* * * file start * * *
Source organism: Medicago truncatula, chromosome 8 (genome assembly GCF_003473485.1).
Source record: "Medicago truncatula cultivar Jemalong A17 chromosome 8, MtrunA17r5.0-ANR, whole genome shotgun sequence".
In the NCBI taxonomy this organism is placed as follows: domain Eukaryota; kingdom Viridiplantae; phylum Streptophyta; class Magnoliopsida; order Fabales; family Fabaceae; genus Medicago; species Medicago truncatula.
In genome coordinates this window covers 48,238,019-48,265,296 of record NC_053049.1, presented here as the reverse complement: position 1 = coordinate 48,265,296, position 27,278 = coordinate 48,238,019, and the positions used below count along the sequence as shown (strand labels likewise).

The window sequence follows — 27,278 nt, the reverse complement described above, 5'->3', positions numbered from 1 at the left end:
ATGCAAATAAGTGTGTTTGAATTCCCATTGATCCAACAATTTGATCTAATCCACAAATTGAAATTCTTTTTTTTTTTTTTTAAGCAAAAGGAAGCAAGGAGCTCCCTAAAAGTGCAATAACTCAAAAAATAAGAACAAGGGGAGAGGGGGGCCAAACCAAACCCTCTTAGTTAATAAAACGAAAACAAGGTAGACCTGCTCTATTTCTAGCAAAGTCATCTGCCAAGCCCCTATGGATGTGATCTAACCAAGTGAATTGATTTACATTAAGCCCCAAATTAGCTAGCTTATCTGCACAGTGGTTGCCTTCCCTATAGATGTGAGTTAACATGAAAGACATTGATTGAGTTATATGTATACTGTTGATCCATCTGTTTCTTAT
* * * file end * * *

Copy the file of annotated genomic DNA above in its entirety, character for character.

Source organism: Medicago truncatula, chromosome 8 (genome assembly GCF_003473485.1).
Source record: "Medicago truncatula cultivar Jemalong A17 chromosome 8, MtrunA17r5.0-ANR, whole genome shotgun sequence".
In the NCBI taxonomy this organism is placed as follows: domain Eukaryota; kingdom Viridiplantae; phylum Streptophyta; class Magnoliopsida; order Fabales; family Fabaceae; genus Medicago; species Medicago truncatula.
In genome coordinates this window covers 48,238,019-48,265,296 of record NC_053049.1, presented here as the reverse complement: position 1 = coordinate 48,265,296, position 27,278 = coordinate 48,238,019, and the positions used below count along the sequence as shown (strand labels likewise).

The window sequence follows — 27,278 nt, the reverse complement described above, 5'->3', positions numbered from 1 at the left end:
ATGCAAATAAGTGTGTTTGAATTCCCATTGATCCAACAATTTGATCTAATCCACAAATTGAAATTCTTTTTTTTTTTTTTTAAGCAAAAGGAAGCAAGGAGCTCCCTAAAAGTGCAATAACTCAAAAAATAAGAACAAGGGGAGAGGGGGGCCAAACCAAACCCTCTTAGTTAATAAAACGAAAACAAGGTAGACCTGCTCTATTTCTAGCAAAGTCATCTGCCAAGCCCCTATGGATGTGATCTAACCAAGTGAATTGATTTACATTAAGCCCCAAATTAGCTAGCTTATCTGCACAGTGGTTGCCTTCCCTATAGATGTGAGTTAACATGAAAGACATTGATTGAGTTATATGTATACTGTTGATCCATCTGTTTCTTAT